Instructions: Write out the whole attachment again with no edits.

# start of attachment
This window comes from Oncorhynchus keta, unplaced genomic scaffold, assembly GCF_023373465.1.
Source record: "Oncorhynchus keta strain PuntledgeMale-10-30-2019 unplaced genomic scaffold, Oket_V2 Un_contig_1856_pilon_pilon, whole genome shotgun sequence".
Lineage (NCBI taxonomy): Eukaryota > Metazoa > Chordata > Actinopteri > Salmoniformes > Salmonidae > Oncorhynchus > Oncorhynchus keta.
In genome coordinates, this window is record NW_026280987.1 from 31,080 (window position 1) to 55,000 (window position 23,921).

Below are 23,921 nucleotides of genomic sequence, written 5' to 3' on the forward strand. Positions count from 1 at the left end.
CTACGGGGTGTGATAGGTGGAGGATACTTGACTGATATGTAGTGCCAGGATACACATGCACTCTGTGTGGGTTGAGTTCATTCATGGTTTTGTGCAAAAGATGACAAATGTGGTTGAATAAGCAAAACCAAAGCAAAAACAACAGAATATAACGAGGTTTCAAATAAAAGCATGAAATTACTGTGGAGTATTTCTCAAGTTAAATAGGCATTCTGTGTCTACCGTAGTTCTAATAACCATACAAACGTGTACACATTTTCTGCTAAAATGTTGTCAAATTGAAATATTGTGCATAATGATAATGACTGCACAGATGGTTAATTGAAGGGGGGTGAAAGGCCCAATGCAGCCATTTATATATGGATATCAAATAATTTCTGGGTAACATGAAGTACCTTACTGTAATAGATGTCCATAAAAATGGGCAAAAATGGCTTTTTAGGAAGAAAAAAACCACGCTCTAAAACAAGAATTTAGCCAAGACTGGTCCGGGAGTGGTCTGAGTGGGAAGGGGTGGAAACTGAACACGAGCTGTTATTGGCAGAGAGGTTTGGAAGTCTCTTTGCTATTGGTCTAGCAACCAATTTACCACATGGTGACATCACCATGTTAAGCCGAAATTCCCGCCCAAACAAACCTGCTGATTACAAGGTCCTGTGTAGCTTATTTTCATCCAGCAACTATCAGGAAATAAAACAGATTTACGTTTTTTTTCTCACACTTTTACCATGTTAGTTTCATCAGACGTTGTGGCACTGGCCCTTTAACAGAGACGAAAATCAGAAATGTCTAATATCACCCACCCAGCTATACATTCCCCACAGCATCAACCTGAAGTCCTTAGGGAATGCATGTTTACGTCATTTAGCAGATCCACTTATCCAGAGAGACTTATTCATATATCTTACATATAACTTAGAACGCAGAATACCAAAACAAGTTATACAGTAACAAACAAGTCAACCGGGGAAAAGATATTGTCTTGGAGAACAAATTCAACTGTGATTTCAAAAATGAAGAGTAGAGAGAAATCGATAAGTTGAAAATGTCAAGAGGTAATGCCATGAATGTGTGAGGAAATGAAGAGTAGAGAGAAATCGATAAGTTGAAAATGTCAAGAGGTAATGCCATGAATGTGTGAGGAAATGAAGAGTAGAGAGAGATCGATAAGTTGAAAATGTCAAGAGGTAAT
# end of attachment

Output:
This window comes from Oncorhynchus keta, unplaced genomic scaffold, assembly GCF_023373465.1.
Source record: "Oncorhynchus keta strain PuntledgeMale-10-30-2019 unplaced genomic scaffold, Oket_V2 Un_contig_1856_pilon_pilon, whole genome shotgun sequence".
Lineage (NCBI taxonomy): Eukaryota > Metazoa > Chordata > Actinopteri > Salmoniformes > Salmonidae > Oncorhynchus > Oncorhynchus keta.
In genome coordinates, this window is record NW_026280987.1 from 31,080 (window position 1) to 55,000 (window position 23,921).

Below are 23,921 nucleotides of genomic sequence, written 5' to 3' on the forward strand. Positions count from 1 at the left end.
CTACGGGGTGTGATAGGTGGAGGATACTTGACTGATATGTAGTGCCAGGATACACATGCACTCTGTGTGGGTTGAGTTCATTCATGGTTTTGTGCAAAAGATGACAAATGTGGTTGAATAAGCAAAACCAAAGCAAAAACAACAGAATATAACGAGGTTTCAAATAAAAGCATGAAATTACTGTGGAGTATTTCTCAAGTTAAATAGGCATTCTGTGTCTACCGTAGTTCTAATAACCATACAAACGTGTACACATTTTCTGCTAAAATGTTGTCAAATTGAAATATTGTGCATAATGATAATGACTGCACAGATGGTTAATTGAAGGGGGGTGAAAGGCCCAATGCAGCCATTTATATATGGATATCAAATAATTTCTGGGTAACATGAAGTACCTTACTGTAATAGATGTCCATAAAAATGGGCAAAAATGGCTTTTTAGGAAGAAAAAAACCACGCTCTAAAACAAGAATTTAGCCAAGACTGGTCCGGGAGTGGTCTGAGTGGGAAGGGGTGGAAACTGAACACGAGCTGTTATTGGCAGAGAGGTTTGGAAGTCTCTTTGCTATTGGTCTAGCAACCAATTTACCACATGGTGACATCACCATGTTAAGCCGAAATTCCCGCCCAAACAAACCTGCTGATTACAAGGTCCTGTGTAGCTTATTTTCATCCAGCAACTATCAGGAAATAAAACAGATTTACGTTTTTTTTCTCACACTTTTACCATGTTAGTTTCATCAGACGTTGTGGCACTGGCCCTTTAACAGAGACGAAAATCAGAAATGTCTAATATCACCCACCCAGCTATACATTCCCCACAGCATCAACCTGAAGTCCTTAGGGAATGCATGTTTACGTCATTTAGCAGATCCACTTATCCAGAGAGACTTATTCATATATCTTACATATAACTTAGAACGCAGAATACCAAAACAAGTTATACAGTAACAAACAAGTCAACCGGGGAAAAGATATTGTCTTGGAGAACAAATTCAACTGTGATTTCAAAAATGAAGAGTAGAGAGAAATCGATAAGTTGAAAATGTCAAGAGGTAATGCCATGAATGTGTGAGGAAATGAAGAGTAGAGAGAAATCGATAAGTTGAAAATGTCAAGAGGTAATGCCATGAATGTGTGAGGAAATGAAGAGTAGAGAGAGATCGATAAGTTGAAAATGTCAAGAGGTAAT